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Choosing and Building Knowledge Artefacts
Choosing and Building Knowledge Artefacts
Choosing and Building Knowledge Artefacts
Choosing and Building Knowledge Artefacts
Choosing and Building Knowledge Artefacts
Choosing and Building Knowledge Artefacts
Choosing and Building Knowledge Artefacts
Choosing and Building Knowledge Artefacts
Choosing and Building Knowledge Artefacts
Choosing and Building Knowledge Artefacts
Choosing and Building Knowledge Artefacts
Choosing and Building Knowledge Artefacts
Choosing and Building Knowledge Artefacts
Choosing and Building Knowledge Artefacts
Choosing and Building Knowledge Artefacts
Choosing and Building Knowledge Artefacts
Choosing and Building Knowledge Artefacts
Choosing and Building Knowledge Artefacts
Choosing and Building Knowledge Artefacts
Choosing and Building Knowledge Artefacts
Choosing and Building Knowledge Artefacts
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Choosing and Building Knowledge Artefacts

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a presentation at Edinburgh, 2006 …

a presentation at Edinburgh, 2006

Published in: Science
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  • Screen shot of a news page from the bbc web site about polio outbreak in Namibia
  • Same BBC page, but showing terms highlighted from the ontology, each highlighted term is a new link
  • Same page with link box on top with targets to other pages, broader resources are also shown.
  • Link from BBC to Neli site, NeLI page on polio with some terms highlighted
  • Spectrum of what can be an ontology
  • Transcript

    • 1. Choosing and Building Knowledge Artefacts Robert Stevens Bio Health Informatics Group School of Computer Science University of Manchester Robert.stevens@manchester.ac.uk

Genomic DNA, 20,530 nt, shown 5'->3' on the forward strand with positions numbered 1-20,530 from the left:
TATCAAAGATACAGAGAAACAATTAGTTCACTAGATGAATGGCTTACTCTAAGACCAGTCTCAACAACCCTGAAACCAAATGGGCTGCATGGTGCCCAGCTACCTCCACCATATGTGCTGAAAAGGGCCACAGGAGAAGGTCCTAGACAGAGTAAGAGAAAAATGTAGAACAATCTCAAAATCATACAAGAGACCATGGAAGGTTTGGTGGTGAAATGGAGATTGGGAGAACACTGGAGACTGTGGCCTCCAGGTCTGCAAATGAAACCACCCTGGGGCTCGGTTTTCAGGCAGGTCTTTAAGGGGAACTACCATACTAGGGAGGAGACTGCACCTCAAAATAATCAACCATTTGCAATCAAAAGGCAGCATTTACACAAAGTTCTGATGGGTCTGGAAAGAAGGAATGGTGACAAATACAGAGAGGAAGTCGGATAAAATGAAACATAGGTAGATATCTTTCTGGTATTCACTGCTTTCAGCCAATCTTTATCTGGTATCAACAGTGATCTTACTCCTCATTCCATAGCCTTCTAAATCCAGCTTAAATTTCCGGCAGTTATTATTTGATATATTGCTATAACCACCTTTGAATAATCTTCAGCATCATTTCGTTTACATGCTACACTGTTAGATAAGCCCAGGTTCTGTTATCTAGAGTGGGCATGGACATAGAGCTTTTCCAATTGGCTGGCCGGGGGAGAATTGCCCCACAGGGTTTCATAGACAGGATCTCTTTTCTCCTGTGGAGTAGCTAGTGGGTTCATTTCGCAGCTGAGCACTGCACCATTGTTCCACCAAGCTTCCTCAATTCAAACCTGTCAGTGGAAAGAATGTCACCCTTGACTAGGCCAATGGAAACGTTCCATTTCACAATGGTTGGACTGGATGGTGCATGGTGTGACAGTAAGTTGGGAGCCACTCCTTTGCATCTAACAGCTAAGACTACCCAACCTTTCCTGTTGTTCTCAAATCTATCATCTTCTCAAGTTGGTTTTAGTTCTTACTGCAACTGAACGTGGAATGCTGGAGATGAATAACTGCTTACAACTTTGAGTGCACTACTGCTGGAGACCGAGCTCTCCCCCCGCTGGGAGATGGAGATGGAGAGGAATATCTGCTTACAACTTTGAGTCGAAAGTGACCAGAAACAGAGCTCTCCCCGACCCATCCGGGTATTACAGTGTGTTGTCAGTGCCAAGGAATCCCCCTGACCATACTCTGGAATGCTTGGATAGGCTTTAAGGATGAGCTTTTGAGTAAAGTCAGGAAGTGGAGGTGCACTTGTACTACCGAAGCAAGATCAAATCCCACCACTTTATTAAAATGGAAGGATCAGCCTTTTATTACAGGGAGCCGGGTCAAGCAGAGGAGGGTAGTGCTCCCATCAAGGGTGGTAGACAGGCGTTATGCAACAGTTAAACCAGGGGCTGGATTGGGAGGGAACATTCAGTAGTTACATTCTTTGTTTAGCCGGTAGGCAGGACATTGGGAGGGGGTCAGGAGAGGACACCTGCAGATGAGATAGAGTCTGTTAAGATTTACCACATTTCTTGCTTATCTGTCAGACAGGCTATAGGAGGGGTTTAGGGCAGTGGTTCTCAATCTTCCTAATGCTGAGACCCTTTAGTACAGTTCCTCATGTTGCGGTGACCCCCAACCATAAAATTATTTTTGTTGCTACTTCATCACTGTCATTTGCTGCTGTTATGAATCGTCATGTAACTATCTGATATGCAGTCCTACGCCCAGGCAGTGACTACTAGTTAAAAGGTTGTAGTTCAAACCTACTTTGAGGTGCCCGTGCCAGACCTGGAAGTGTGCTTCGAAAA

• 2. Introduction • Do you need an ontology? • A case in point • What is an ontology? • What is an vocabulary? • Top down, bottom up, middle out, migratory, …
    • 3. • BBC News page that shows an article about an outbreak of Polio in Namibia BBC news article
    • 4. • COHSE highlights terms from the underlying background knowledge Term identification
    • 5. • COHSE provides links to NELI, Wikipedia and NaTHNac services. New link targets
    • 6. • COHSE highlights terms from underlying ontology generating more link targets Link to NeLI from BBC
    • 7. Polio Polio The DiseasePolio The Virus Labels and Meaning
    • 8. Vaccine (The Thing e.g a aliquot of vaccine) Vaccination (Treatment, the form of delivery) Immunisation (The Process) Both processes but mean different things
    • 9. So what is an ontology? Catalog/ ID Thesauri Terms/ glossary Informal Is-a Formal Is-a Formal instance Frames (properties) General Logical constraints Value restrictions Disjointness, Inverse, partof Gene Ontology Mouse Anatomy EcoCyc PharmGKB TAMBIS Arom After Chris Welty et al